In 1981 the shuttle Columbia made the first orbits of the shuttle program in STS-1.  After the successful mission, the shuttle was ferried to Ellington AFB in Houston, not far from Mission Control.  The public was invited to come out and take pictures of this heroic device atop it’s ferry aircraft.  I remember standing next to it as a kid, looking up at the most sophisticated and amazing piece of equipment I’d ever seen!  I remember thinking that we really were becoming a space-faring nation – just like on Star Trek!  Since then, a number of shuttles were delivered to NASA: Challenger, Discovery, Atlantis, Endeavor.  Shuttle missions became commonplace and the excitement faded into the background.

I remember being in Thompson Intermediate School in 1986 at the time the Challenger blew up a little over 1 minute after liftoff.  This was a huge gut-shot for the nation, and Houston really felt it!  Every classroom had a TV tuned to the local news, and I sat stunned, along with everyone else, as the news broadcast recounted those last few seconds before the blast. Nobody from my generation will ever forget that last televised radio transmission, “Challenger go at throttle up.”  The image of the debris cloud is permanently engraved in our memories.  The Endeavor was originally built to replace the Challenger, and soon after the return to flight 32 months later, orbital missions became routine again.

I also remember watching the news in 2003 when the Columbia broke up during reentry.  Somehow a piece of foam insulation got dislodged from the external fuel tank and damaged the heat shielding on the leading edge of one of the wings.  During reentry, hot gasses entered the wing and tore the shuttle apart.  Once again the nation watched stunned as the news report showed the shuttle breaking up like a meteor shower.  NASA didn’t have another orbital mission until STS-121 in 2005, with the shuttle Discovery.  As always, these missions soon became routine again, and to be honest I never really thought about it much after that.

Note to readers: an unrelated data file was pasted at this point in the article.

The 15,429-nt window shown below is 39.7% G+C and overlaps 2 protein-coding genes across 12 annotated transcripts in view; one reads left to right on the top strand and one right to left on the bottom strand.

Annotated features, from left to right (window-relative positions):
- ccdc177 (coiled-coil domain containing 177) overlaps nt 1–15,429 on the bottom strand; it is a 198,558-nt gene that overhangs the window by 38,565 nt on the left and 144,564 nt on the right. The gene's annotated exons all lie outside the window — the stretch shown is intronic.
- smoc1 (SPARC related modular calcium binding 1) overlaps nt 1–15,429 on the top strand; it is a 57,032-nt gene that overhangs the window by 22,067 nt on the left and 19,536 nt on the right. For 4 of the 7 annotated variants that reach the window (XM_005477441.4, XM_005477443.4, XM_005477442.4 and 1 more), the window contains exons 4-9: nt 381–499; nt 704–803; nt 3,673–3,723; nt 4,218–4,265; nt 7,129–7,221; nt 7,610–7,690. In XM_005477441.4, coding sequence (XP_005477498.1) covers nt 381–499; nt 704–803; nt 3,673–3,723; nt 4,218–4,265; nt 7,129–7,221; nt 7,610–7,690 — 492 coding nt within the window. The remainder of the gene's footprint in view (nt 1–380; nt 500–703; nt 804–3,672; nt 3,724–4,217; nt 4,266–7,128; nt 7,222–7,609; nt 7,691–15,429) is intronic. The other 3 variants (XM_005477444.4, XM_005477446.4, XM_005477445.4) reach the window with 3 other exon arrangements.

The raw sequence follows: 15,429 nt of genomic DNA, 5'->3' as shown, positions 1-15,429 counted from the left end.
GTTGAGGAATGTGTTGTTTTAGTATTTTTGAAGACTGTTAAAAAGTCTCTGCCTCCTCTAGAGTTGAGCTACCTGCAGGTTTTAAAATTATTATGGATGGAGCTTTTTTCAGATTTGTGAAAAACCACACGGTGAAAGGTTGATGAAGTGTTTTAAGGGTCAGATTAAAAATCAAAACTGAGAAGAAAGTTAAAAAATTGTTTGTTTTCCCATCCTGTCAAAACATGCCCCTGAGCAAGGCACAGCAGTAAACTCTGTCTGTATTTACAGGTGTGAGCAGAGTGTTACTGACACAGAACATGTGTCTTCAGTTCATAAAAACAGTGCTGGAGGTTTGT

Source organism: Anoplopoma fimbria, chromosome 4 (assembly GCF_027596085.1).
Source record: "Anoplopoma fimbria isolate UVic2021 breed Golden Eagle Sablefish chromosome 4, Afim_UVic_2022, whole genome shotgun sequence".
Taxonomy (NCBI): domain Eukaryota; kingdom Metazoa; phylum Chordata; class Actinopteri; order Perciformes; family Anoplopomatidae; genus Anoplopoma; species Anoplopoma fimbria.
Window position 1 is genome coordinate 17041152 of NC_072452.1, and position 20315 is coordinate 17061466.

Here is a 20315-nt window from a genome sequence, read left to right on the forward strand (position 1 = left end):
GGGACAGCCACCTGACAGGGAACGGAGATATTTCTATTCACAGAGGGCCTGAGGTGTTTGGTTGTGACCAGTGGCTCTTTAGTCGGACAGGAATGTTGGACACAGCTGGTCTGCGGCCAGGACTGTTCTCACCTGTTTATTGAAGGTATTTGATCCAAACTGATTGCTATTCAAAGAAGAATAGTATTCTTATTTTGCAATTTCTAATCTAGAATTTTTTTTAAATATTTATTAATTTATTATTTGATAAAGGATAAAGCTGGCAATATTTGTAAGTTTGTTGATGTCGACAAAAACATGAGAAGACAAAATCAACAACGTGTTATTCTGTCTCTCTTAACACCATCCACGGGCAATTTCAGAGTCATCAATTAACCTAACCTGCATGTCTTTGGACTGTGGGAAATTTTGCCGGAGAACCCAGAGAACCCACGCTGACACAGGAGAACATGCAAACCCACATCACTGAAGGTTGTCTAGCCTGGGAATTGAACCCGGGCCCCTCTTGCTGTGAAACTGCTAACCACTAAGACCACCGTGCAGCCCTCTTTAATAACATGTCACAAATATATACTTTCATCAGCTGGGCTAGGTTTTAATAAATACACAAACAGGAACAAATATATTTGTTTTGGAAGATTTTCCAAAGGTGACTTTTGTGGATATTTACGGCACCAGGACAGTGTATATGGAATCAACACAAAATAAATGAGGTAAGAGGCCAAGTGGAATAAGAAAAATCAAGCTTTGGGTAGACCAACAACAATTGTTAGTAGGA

In 2011 the shuttle program was finally scheduled to end.  By this time these spacecraft had already lasted well beyond the length of time that they were originally intended, and everyone knew it couldn’t last forever.  Unfortunately we as a nation dropped the ball on a replacement program, so there is nothing to fill the space flight void but leased time on Russian rockets.  As I watch the Discovery pull up to the cranes, I’m realizing that this truly is the end of an era – the era of US Manned Space Flight.  The Manned Space Flight program was part of the soul of our nation, and now it feels like the dream is over.  Yes, the shuttle program was hugely expensive.  Yes there were some problems.  But in spite of all this, the shuttle program, like the Apollo program before it, inspired a generation of kids to go into the fields of technology, science and engineering.  We are reaping those benefits today!  Without some form of inspiration for the next generation, I fear that we will become what we are already well on the road to being – a soulless nation of mindless consumer zombies.

What will inspire our next generation?  A trip to the museum??  I doubt it.

Fear and Loathing at Ski Liberty

Its Friday evening when Trey has the crazy idea that we should drive directly to Ski Liberty. Being that I spent most of my life in Texas, I never learned how to ski, and although there is a fun bar on the premises, this deficiency tends to make Ski Liberty less than a 100% balls-out shred-fest for me.

This time will be different though. I’m informed that Trey’s sister Alexis will be joining us, and she also doesn’t ski well. Hey! That means I won’t have to be the only donkey falling on my butt all day! Sure, sign me up! So all 3 of us pack lightly and head on down the dusty trail.

Next stop: snow country!